Dhyana, or Meditation, sustaining the mind on one-point
Samhadi, or Self-Realization, transcending the mind, going beyond
the normal limits of self or ego, becoming one with substance and flow
Shaucha - Purifying body, mind, and spirit
Samtosha - Contentment, cultivating the inner joys shich come
with freedom from desire
Tapas - Self-discipline, developing a strong will, training the
habits of body and mind
Svadhyaya - Self-study
Ishwara Prandihana - Self-surrender to our higher consciousness,
our true inner self, and/or to god (notice that yoga acknowledges that
there is a god, but does not name any particular god or prescribe particular
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is Hatha Yoga
Most people refer to the "twisty exercises" or postures as "yoga" or
"hatha yoga". Actually the postures are just the third step (asana) of
Hatha Yoga, which includes the first four steps listed above, Yama, Niyama,
Asana, and Pranayama.
Even so, most yoga classes at community centers and even many yoga
centers are on the postures.
"Ha-tha" is actually a compound of two sanskrit words, "ha" meaning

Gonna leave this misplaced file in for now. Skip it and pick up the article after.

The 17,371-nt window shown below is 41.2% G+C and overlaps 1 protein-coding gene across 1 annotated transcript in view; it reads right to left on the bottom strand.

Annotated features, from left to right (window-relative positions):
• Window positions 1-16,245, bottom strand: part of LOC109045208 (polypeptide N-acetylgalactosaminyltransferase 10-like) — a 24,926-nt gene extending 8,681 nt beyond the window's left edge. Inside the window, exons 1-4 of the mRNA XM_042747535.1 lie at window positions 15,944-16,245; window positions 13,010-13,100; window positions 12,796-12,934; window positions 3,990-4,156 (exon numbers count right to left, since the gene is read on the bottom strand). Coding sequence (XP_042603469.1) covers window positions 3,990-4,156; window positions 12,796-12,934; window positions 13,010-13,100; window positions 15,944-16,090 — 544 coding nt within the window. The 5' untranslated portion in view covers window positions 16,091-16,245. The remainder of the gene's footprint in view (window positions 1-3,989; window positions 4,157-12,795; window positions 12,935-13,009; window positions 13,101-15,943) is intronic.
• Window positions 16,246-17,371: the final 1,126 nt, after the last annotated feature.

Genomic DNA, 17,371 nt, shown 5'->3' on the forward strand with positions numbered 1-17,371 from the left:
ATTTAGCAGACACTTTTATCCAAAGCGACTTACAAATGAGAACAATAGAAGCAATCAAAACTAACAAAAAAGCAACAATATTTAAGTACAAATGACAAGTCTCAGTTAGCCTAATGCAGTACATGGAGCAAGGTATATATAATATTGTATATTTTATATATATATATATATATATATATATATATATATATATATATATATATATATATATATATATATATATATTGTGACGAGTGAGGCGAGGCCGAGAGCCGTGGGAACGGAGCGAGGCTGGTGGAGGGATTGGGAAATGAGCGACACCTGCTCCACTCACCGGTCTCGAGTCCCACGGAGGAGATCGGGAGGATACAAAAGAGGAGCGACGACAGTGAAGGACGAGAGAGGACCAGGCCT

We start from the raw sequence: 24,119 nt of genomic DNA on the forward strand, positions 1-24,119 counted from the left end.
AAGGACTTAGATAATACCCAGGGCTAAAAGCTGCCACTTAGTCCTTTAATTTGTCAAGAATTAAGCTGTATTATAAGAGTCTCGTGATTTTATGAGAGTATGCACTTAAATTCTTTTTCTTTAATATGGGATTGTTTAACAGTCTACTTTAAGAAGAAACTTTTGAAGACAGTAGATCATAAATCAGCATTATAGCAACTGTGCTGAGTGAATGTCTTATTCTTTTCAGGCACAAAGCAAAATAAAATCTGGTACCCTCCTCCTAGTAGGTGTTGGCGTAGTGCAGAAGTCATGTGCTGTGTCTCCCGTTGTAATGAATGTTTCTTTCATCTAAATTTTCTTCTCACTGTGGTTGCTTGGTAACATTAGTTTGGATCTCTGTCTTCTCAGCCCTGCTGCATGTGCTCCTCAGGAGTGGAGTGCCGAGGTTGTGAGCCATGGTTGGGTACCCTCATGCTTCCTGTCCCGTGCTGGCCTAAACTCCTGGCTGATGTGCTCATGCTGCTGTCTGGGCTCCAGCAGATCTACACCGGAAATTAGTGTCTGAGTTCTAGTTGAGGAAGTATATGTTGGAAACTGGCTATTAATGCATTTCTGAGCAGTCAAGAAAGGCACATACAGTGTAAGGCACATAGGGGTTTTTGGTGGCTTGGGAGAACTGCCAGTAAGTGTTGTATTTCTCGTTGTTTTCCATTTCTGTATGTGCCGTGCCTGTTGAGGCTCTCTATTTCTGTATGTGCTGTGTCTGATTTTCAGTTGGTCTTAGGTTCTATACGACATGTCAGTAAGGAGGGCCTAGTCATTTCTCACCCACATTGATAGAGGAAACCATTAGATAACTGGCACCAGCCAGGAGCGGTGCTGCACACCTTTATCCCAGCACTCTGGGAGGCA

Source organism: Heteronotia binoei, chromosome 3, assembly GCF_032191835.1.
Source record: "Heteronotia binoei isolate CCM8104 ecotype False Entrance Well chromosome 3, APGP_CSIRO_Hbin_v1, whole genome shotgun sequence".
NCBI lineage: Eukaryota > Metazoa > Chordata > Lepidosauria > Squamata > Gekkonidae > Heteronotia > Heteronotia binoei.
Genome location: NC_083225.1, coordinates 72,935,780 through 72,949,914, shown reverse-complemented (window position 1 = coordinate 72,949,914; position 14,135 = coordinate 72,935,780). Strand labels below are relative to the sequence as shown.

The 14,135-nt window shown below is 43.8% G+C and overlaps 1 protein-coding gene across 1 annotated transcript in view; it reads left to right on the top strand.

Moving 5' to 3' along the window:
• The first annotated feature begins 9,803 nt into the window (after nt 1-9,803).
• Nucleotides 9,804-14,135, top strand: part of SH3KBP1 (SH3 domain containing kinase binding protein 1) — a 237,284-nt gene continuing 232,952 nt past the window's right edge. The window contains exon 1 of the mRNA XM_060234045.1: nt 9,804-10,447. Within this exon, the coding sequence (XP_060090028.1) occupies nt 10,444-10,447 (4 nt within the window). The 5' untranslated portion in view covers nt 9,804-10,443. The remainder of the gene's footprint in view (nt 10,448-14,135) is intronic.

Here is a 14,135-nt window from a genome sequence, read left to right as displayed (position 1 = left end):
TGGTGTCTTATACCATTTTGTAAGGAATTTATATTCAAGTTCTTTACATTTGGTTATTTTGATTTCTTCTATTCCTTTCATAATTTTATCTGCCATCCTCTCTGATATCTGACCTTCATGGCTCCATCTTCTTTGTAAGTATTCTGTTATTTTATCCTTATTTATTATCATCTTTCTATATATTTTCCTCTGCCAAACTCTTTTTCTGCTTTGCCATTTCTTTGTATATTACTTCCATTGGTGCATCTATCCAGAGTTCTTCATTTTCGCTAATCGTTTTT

sun, and "tha" meaning moon. So hatha yoga is really the "union of the
sun and moon". This refers to bringing together our light and dark sides,
our masculine (strength) and feminine (gentle) sides, our constant nature
and our changing nature. In addition to sun-moon, Hatha also means force
Have you ever been by a lake, or on a mountain, or just about anywhere
at sunrise or sunset? Did you notice how calm and still the world becomes?
This feeling that comes at the joining of day and night, the union of sun
and moon, is the goal of Hatha Yoga. Hatha Yoga is seen as a preparation
for the higher steps of Astanga Yoga. It makes the body become comfortable
and steady so that it is not an obstacle in achieving the subtler states
that meditation makes accessable.
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is Pranayama and the "Science of Breath"?